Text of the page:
Some words might seem to be composed of multiple morphemes but are not. Therefore, not only form but also meaning must be considered when identifying morphemes. For example, the word Madagascar is long and might seem to have morphemes like mad, gas, and car, but it does not. Conversely, some short words have multiple morphemes (e.g. dogs = dog + s).[13]

Morphological analysis[edit]

In natural language processing for Japanese, Chinese, and other languages, morphological analysis is the process of segmenting a sentence into a row of morphemes. Morphological analysis is closely related to part-of-speech tagging, but word segmentation is required for those languages because word boundaries are not indicated by blank spaces.[14]

The purpose of morphological analysis is to determine the minimal units of meaning in a language (morphemes) by comparison of similar forms: such as comparing "She is walking" and "They are walking" with each other, rather than either with something less similar like "You are reading". Those forms can be effectively broken down into parts, and the different morphemes can be distinguished.

Both meaning and form are equally important for the identification of morphemes. An agent morpheme is an affix like -er that in English transforms a verb into a noun (e.g. teachteacher). English also has another morpheme that is identical in pronunciation (and written form) but has an unrelated meaning and function: a comparative morpheme that changes an adjective into another degree of comparison (but remains the same adjective) (e.g. smallsmaller). The opposite can also occur: a pair of morphemes with identical meaning but different forms.[13]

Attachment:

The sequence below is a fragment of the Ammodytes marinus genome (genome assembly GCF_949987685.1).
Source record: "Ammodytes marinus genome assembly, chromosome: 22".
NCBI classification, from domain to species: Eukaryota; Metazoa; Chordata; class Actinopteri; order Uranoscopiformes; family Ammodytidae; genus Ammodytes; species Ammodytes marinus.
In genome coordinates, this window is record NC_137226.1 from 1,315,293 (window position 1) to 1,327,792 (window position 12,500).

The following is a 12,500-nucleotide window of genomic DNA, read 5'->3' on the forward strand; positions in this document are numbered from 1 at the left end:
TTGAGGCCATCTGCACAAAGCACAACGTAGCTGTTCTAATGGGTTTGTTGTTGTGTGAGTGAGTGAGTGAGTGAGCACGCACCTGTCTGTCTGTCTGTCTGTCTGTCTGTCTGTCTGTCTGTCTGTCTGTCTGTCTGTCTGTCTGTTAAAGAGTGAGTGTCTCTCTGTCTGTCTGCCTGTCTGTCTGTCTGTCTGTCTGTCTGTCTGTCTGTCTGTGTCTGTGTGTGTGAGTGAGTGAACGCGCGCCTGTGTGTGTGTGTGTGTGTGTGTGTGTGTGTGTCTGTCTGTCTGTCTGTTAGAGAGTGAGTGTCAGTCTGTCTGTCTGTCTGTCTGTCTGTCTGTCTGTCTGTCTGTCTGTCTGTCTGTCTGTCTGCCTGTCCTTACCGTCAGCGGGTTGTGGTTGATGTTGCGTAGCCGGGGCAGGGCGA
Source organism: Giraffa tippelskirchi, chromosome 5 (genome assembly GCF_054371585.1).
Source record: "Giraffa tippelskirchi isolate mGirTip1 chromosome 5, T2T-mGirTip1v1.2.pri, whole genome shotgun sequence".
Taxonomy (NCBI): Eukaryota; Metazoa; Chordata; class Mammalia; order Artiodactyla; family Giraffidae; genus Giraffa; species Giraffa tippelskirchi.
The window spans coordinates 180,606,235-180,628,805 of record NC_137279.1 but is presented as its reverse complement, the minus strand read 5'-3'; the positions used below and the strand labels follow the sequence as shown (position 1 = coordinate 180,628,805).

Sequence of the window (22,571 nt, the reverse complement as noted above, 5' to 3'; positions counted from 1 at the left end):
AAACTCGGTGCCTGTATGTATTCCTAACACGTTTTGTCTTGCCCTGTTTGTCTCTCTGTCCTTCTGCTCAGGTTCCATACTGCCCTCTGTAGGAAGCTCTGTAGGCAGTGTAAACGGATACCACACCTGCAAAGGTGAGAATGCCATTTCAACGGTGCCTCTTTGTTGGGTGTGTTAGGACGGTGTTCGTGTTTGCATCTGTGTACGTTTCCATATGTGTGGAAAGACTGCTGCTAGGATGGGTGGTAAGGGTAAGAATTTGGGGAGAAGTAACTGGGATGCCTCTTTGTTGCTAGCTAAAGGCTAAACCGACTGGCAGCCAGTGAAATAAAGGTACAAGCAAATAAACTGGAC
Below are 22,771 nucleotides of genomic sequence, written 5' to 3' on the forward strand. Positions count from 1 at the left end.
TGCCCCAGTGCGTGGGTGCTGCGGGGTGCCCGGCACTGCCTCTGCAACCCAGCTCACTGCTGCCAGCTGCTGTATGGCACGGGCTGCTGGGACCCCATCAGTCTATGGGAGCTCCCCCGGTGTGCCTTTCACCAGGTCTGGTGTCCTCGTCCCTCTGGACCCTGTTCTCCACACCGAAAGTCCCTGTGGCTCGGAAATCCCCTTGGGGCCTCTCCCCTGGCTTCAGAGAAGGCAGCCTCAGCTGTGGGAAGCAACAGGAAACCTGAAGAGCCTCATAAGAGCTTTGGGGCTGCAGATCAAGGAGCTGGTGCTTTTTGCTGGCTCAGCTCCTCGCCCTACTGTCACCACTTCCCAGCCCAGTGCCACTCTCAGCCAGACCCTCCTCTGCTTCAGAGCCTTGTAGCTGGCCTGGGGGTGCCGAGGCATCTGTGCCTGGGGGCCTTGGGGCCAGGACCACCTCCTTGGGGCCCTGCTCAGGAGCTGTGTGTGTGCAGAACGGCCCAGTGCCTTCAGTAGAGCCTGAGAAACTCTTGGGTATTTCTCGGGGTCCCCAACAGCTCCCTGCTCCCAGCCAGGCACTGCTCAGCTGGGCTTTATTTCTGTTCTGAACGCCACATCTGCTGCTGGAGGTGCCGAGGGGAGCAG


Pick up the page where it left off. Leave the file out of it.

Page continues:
Changing definitions[edit]

In generative grammar, the definition of a morpheme depends heavily on whether syntactic trees have morphemes as leaves or features as leaves.

  • Direct surface-to-syntax mapping in lexical functional grammar (LFG) – leaves are words
  • Direct syntax-to-semantics mapping
    • Leaves in syntactic trees spell out morphemes: distributed morphology – leaves are morphemes
    • Branches in syntactic trees spell out morphemes: radical minimalism and nanosyntax – leaves are "nano-" (small) morpho-syntactic features

Given the definition of a morpheme as "the smallest meaningful unit", nanosyntax aims to account for idioms in which an entire syntactic tree often contributes "the smallest meaningful unit". An example idiom is "Don't let the cat out of the bag". There, the idiom is composed of "let the cat out of the bag". That might be considered a semantic morpheme, which is itself composed of many syntactic morphemes. Other cases of the "smallest meaningful unit" being longer than a word include some collocations such as "in view of" and "business intelligence" in which the words, when together, have a specific meaning.

The definition of morphemes also plays a significant role in the interfaces of generative grammar in the following theoretical constructs:

  • Event semantics: the idea that each productive morpheme must have a compositional semantic meaning (a denotation), and if the meaning is there, there must be a morpheme (whether null or overt).